Our Guest: Luca Barbiero

Luca Barbiero


LFUI Guest Professorship
October - November 2023

Home university / Country
Politecnico di Torino / Italy

Assistant Professor at the Department of Applied Science and Technology (DISAT)

Research areas
Quantum simulations, topological insulators 

Guest of 
Manfred Mark

Institut für Quantenoptik und Quanteninformation der Österr. Akademie der Wissenschaft

Guest lecture
24.10.2023, at 16:45, HS C, VFH-Hess-Hauses
"Exploring quantum matter with ultracold dipolar systems"

 "In order to make theoretical predictions, we are [...] basically forced to use our intuition and 'bet' on the parameters that are important or negligible to explain and understand the origin of a complicated physical effect."


Innsbruck for me is...

Innsbruck is one of the most important “research city” in the world. In particular, Innsbruck is where 25 year ago the idea of trying to understand and reproduce the behavior of quantum systems by employing ultracold atoms has been first proposed. Since then, the Innsbruck physics department has regularly provided pioneering contributes in this field which have deeply inspired my research activity. So, when I think about Innsbruck I see a continuous source of inspiration and an incubator of scientific excellences.


At the University of Innsbruck I will...

At the Innsbruck University I will try to predict and understand the possible states of matter that can appear when specific atoms, lanthanides with large magnetic momentum, are trapped in periodic arrays made of light and brought to almost zero temperature. Here, such atoms will obey the rules of quantum mechanics and we can then expect the appearance of a plethora of novel and intriguing quantum mechanical effects. In particular, together with the team led by Prof. Francesca Ferlaino, we plan to combine theoretical analysis with the most sophisticated experimental techniques to explore specific states of matter, the ones with topological properties.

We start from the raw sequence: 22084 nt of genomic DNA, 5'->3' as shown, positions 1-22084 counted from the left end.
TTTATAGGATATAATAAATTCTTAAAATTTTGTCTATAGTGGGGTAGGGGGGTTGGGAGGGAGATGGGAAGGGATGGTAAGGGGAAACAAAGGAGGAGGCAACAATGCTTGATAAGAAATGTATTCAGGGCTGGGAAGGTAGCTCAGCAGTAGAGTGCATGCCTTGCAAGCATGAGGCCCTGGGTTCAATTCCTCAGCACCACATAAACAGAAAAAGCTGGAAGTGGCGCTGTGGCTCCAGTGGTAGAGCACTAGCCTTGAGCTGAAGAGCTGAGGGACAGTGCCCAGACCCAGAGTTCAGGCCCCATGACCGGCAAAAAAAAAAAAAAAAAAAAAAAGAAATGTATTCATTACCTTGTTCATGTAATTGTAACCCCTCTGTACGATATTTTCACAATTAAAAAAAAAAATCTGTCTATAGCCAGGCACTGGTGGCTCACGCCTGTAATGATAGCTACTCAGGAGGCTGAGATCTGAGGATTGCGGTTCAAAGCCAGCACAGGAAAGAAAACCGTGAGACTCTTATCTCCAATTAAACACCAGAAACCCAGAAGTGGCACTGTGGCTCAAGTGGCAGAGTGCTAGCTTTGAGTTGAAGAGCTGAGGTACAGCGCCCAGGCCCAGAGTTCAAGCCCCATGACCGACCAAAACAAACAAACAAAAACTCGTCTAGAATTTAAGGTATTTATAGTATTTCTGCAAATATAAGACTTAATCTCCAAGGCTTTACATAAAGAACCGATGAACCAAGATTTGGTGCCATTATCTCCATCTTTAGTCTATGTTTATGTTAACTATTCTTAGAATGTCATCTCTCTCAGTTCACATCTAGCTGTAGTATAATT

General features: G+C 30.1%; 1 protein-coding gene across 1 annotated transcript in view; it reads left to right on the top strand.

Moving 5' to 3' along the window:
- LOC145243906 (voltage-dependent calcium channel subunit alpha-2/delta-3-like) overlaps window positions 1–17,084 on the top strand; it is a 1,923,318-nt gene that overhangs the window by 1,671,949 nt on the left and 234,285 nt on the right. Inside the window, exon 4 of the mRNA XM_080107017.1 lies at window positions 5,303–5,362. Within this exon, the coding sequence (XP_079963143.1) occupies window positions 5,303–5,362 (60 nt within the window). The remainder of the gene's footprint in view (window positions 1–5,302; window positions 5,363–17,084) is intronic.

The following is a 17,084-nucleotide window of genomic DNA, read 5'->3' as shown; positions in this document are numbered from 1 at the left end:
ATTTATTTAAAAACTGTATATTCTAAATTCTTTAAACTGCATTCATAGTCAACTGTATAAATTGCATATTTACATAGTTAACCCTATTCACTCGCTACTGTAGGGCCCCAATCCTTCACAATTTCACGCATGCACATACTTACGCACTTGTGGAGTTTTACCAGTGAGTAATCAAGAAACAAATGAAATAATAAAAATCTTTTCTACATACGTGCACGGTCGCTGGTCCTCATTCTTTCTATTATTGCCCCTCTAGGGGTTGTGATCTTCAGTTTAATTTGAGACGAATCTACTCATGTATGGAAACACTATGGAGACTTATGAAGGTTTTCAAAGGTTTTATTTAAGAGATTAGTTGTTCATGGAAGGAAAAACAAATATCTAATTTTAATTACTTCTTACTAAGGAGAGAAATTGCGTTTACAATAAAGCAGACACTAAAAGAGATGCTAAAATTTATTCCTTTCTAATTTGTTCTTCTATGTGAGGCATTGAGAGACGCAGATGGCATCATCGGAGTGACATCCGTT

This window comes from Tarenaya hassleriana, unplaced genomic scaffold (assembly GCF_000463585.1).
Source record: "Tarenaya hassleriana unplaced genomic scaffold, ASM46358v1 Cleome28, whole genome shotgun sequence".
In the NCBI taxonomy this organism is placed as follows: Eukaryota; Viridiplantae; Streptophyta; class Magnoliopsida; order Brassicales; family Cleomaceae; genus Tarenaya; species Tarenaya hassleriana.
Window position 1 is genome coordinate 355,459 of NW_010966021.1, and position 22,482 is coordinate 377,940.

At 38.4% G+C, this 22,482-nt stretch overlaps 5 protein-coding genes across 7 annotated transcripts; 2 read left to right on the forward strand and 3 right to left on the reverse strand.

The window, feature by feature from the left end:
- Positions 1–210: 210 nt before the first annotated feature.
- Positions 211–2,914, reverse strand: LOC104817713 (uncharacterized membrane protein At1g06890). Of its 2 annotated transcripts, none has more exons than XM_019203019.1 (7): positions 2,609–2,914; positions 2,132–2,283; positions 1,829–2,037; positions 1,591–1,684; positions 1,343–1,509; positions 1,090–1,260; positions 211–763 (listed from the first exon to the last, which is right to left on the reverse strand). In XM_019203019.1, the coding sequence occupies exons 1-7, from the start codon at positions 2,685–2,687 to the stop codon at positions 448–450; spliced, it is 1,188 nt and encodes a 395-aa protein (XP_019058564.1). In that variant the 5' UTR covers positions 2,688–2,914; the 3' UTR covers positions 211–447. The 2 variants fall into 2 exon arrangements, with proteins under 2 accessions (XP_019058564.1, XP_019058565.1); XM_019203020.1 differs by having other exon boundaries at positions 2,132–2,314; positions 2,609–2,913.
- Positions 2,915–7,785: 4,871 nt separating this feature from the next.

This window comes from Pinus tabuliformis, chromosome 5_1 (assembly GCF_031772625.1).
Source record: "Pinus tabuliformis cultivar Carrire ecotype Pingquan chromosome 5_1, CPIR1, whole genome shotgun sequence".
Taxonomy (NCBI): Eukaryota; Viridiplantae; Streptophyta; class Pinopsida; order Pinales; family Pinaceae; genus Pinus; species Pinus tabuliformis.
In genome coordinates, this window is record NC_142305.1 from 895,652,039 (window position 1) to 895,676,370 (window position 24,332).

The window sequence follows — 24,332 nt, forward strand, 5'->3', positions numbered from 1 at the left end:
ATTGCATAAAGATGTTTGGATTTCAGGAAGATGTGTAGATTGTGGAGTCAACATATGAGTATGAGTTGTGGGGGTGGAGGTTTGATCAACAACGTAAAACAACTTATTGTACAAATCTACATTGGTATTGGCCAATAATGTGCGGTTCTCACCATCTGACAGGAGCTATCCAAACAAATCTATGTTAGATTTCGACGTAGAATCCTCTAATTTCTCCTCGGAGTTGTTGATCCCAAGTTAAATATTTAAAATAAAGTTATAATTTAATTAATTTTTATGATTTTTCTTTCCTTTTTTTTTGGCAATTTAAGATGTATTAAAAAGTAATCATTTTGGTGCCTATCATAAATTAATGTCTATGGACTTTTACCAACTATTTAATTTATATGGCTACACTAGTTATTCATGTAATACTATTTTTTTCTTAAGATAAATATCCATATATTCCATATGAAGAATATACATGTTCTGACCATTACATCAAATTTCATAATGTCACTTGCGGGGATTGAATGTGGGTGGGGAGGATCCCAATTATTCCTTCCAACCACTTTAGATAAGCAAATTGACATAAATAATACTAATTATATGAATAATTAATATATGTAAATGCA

What fascinates me about scientific work is...

I love the fact that potentially every day we can understand and discover different things. Generally, a research projects is executed in a time period that can be from few to many months long. Although this process can be challenging, I like the daily steps forward helping to enrich our knowledge of some law of nature. What further fascinates me is the general approach the we use. We indeed aim to understand how very complex physical systems behave by trying to simplify them as much as possible. Indeed, the large majority of the physical systems that we find everywhere are characterized by many possible parameters that we cannot simultaneously take into account. In order to make theoretical predictions, we are then basically forced to use our intuition and “bet” on the parameters that are important or negligible to explain and understand the origin of a complicated physical effect. Overall, I think this approach can be useful also in real life problems.


For my students I give the following advices...

My main advice is to try to not get totally absorbed by the beauty of the research in quantum physics because doing research can be challenging but also very rewarding. Generally, I try to push young people to not forget how rewarding can also be the life outside the work environment and to enjoy the free time. Overall, I am convinced that having a balanced life helps in doing our job in the best possible way. Moreover, I think that especially for young scientists it is important to be generally sensitive to the many inputs that we receive in doing different activities, so to train our brain to process in a critical way phenomena that we are not necessary familiar with.

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